We had a life in Toronto. We had friends. We had married only a couple of years previously. We had an awesome downtown apartment. There was much to like. And yet there was much reason to consider moving. My wife wanted to be near mountains (and no, Edmonton doesn’t have those, but at the time we considered Edmonton as a possible springboard to Vancouver or Calgary, which certainly does). We were restless. Change could be interesting.
We tried making the decision rationally. We made lists. We weighed pros and cons. We talked it over interminably. We waffled endlessly. And finally, at 2am with a commitment due the following morning, we flipped a coin. Heads we’d move to Edmonton, tails we’d stay in Toronto. We flipped. Heads. Two out of three? Heads again. Three out of five? Heads again? Five out of eight? Heads and heads. We committed to moving based upon five flips of a coin, all of which said to leave.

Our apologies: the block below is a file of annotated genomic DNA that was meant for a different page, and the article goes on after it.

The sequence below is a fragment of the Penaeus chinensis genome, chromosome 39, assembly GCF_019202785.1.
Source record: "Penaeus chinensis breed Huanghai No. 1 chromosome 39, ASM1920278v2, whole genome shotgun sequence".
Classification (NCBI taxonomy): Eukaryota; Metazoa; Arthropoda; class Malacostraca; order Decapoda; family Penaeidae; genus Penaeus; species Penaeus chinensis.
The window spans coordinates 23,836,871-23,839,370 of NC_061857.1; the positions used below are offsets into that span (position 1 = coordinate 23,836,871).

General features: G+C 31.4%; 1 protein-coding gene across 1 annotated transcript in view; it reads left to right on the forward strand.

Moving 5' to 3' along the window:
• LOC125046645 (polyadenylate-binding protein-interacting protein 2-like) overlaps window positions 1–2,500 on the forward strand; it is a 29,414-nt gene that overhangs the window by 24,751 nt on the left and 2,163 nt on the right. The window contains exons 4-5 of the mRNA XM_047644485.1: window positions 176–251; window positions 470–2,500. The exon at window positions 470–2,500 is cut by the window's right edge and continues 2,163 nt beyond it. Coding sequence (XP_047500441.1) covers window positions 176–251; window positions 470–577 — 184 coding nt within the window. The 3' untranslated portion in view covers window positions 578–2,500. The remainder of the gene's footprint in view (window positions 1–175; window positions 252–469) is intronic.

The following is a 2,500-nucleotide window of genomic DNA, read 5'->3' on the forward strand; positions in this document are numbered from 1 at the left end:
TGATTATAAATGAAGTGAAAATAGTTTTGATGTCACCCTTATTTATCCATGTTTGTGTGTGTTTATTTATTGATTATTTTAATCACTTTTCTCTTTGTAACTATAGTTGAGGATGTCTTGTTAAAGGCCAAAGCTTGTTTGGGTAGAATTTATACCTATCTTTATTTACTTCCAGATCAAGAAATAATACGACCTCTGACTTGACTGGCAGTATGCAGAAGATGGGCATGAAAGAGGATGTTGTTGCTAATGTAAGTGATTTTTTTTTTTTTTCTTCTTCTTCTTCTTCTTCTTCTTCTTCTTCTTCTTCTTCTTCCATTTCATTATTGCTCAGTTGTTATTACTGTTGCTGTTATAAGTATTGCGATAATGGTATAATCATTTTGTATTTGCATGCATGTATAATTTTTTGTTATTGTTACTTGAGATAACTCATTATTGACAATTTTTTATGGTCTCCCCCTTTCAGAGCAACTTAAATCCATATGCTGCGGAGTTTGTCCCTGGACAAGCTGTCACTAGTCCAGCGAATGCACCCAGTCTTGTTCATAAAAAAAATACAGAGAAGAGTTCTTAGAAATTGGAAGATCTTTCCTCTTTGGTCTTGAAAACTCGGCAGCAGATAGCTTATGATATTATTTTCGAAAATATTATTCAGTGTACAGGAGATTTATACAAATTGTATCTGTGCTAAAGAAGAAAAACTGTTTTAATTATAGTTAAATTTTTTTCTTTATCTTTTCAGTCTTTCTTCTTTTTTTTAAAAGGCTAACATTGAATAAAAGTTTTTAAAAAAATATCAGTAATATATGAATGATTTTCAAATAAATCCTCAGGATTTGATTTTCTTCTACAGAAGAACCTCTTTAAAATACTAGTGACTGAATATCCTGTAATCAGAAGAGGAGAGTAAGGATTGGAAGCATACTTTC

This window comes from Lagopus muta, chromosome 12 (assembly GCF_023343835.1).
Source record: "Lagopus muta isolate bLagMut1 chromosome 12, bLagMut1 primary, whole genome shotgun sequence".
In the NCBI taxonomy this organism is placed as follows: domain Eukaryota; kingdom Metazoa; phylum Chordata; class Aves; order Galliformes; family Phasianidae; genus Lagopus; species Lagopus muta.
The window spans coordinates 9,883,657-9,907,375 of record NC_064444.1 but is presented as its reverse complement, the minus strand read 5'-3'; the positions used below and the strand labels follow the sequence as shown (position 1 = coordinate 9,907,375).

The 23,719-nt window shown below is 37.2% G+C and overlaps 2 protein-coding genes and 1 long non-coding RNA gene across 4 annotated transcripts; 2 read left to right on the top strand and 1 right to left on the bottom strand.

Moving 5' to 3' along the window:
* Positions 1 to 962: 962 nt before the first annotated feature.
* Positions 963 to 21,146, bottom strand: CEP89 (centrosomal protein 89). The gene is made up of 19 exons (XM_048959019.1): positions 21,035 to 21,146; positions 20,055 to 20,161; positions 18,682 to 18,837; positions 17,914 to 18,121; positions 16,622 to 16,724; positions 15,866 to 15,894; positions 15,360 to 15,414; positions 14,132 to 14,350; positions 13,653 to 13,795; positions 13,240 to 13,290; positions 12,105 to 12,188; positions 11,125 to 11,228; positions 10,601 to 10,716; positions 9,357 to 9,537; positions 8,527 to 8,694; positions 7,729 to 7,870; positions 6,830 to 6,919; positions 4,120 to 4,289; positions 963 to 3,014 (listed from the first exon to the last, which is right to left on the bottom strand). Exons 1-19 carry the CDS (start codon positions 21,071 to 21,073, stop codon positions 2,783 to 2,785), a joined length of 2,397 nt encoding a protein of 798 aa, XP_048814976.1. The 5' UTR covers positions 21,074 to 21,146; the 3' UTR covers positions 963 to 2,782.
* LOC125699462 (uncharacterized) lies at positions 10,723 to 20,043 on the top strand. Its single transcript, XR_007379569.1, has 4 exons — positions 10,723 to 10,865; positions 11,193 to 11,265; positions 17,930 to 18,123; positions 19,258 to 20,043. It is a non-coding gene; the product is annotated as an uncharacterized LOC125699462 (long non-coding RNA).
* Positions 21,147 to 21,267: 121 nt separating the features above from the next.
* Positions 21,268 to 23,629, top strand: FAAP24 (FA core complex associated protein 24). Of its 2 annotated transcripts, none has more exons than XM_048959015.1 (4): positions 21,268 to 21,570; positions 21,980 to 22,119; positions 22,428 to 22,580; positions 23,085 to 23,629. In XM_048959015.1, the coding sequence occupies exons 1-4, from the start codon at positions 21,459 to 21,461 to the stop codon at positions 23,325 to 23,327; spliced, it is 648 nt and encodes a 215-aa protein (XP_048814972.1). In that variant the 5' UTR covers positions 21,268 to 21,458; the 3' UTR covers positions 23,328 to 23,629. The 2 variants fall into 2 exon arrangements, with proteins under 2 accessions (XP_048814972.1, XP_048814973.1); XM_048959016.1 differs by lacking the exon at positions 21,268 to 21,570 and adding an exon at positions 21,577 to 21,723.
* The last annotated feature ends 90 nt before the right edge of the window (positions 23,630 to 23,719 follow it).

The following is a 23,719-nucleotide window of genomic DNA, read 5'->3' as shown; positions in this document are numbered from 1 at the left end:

And so ended the preliminal stage. We had decided. We were moving. We notified employers, landlords and friends. Moving trucks were booked. Boxes were packed. House-hunting ensued. After we had chosen to leave, we had let go of the status of living-in-Toronto and begun the transition to a new status of living-in-Edmonton.